The bond between dogs and their favourite humans can be very strong, and many dogs experience anxiety when left alone at home, or at a kennel. Consult with your vet if your dog displays signs of separation anxiety – they can help recommend treatment and may refer you to a canine behaviourist.

Transport, movement, and vehicles

When you stop to think about it, it’s not surprising that our dogs can find travelling a bit scary. After all, from their perspective, getting in a car may seem a lot like jumping into a metal box to move around really quickly!

Travel-based fears and anxieties often start with motion sickness, or a lack of adequate habituation as a pup, but can follow bad experiences, too. As well as cars and public transport, other common motion-related sources of anxiety include humans moving in unusual or unexpected ways – such as people running, cycling, or skateboarding.


Though many dogs are naturally outgoing and curious, some find things that are new and different scary. In practice, this might mean they get spooked by the terrifying bunting that’s invaded the street, an evil new sign outside a shop, or even holidays where they’re encountering situations or places they haven’t experienced before.

Children and new family members

Unfortunately, our best friends don’t always welcome new arrivals – and that might include a new baby, or a new pet! Unfamiliar older children can be scary too, as they are less predictable than adults, and tend to move more quickly and make more noise.

Loud noises

Many dogs aren’t keen on loud noises, whether from fireworks, a vacuum cleaner, sirens, bird scarers, or even loud music!

Vets and grooming

As we mentioned earlier, dogs can pick up new fears through unpleasant experiences. So, even if you’ve socialised and habituated your pup very carefully, a ‘nasty’ trip to the vet or groomer can change their perception. It is possible to work on replacing those bad associations with more positive ones, though.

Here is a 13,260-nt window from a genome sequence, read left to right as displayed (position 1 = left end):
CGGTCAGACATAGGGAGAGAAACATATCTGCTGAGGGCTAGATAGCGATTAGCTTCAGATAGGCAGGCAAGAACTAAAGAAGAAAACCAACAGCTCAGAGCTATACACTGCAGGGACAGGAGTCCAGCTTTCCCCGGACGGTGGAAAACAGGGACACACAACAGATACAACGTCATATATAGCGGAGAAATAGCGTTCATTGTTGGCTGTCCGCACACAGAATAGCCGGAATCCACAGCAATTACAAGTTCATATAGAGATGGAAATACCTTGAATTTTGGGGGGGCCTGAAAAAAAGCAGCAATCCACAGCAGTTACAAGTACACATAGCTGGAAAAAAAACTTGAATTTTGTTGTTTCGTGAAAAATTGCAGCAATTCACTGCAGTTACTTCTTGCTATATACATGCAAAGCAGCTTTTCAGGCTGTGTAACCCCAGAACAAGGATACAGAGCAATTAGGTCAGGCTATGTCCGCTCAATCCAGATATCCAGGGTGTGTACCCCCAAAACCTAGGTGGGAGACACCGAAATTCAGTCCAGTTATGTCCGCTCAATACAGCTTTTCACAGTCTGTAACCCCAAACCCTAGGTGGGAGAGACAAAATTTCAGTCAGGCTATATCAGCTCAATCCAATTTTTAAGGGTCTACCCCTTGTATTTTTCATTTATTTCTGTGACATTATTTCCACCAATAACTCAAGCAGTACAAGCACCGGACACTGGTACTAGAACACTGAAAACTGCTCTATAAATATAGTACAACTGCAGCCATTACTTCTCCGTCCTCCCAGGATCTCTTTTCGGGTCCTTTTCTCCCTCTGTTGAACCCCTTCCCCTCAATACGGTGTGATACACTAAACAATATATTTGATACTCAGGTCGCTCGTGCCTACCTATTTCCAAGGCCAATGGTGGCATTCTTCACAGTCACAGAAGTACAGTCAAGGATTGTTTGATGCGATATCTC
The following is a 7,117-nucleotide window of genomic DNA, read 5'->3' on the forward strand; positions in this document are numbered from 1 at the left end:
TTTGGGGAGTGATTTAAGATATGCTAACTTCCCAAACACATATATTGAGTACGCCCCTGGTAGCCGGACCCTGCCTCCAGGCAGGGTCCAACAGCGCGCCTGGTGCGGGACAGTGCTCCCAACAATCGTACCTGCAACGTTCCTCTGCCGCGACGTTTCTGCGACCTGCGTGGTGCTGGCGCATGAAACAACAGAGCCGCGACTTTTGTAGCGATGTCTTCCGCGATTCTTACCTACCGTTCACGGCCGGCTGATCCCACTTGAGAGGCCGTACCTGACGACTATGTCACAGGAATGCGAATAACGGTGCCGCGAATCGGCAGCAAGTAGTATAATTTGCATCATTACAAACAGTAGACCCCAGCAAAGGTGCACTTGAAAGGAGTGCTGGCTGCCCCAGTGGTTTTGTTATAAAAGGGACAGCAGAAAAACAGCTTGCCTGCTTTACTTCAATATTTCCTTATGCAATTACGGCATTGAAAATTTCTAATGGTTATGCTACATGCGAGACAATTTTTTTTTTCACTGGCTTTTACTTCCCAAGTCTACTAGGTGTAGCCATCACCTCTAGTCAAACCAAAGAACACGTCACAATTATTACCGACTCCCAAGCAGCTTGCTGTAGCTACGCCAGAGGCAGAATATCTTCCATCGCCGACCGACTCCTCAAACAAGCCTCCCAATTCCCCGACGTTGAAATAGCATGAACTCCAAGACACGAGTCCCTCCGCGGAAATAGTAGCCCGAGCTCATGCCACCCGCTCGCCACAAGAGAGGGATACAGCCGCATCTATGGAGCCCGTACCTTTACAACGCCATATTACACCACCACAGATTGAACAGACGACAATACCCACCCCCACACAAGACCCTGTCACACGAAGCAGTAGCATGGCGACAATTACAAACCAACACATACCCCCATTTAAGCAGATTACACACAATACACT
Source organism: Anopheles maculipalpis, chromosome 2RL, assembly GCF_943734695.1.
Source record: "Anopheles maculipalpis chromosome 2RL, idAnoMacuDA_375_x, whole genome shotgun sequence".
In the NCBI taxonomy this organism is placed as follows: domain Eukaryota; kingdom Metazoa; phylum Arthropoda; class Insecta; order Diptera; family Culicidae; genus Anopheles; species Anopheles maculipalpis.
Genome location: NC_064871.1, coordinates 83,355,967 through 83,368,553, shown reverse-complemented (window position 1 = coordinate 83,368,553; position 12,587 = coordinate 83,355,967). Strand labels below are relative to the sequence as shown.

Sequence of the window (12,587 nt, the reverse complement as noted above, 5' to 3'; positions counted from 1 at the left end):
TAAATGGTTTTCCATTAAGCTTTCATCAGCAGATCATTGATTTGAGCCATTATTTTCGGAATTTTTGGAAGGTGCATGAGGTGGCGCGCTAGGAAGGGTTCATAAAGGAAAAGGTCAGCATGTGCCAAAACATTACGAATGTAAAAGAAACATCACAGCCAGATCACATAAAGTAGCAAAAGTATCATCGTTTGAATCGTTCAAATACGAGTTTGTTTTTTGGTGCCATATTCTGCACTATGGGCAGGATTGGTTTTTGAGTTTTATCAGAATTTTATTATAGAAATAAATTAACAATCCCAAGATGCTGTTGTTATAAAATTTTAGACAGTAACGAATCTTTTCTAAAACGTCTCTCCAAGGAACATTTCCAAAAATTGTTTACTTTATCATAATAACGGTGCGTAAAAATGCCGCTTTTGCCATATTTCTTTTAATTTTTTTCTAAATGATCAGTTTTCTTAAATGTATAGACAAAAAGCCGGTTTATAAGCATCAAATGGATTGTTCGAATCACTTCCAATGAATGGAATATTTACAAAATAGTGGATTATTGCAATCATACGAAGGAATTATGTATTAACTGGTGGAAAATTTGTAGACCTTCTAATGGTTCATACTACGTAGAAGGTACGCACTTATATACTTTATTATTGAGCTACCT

Black Labrador being petted outside

How can you help your anxious dog?

Our dogs – and their fears – are all unique and individual, so there’s no one-size-fits all fix. Fortunately, though, there are a wide range of ways to work with your dog to overcome their fears and anxieties. Techniques called desensitisation and counter-conditioning can be used as part of a therapy plan if something has already become scary – but it’s important to talk to the experts before beginning this kind of work. As always, speaking to your vet should be your first port of call.

If in doubt, talk to your vet

Once you’ve recognised that something’s worrying your dog, you should visit your vet so they can assess the situation and provide further advice. Your vet may recommend some form of treatment for your dog, or they may suggest a training approach, or potentially that you work with an animal behaviourist. Some signs of illness can look like fear or nervousness – so your vet can check for these too.

Finding the right behaviourist

When it comes to helping fearful or anxious dogs, working with a fully certified behaviourist is often one of the best approaches. Always check to see that the behaviourist in question is registered and certified, for example with the ASAB Certified Clinical Animal Behaviourists (CCABs) – this guarantees that your expert really is an expert and is up to date with the latest information and techniques.

Out-of-date advice may be counterproductive, and could have a negative effect on your dog’s behaviour and wellbeing. That's why it’s important to be careful, and to do your homework when you’re seeking behavioural advice.

Got a stressed or anxious dog on your hands? In addition to consulting with your vet, consider trying YuMOVE Calming Care for Dogs, to help reduce stress, support calm behaviour, and ease anxiety.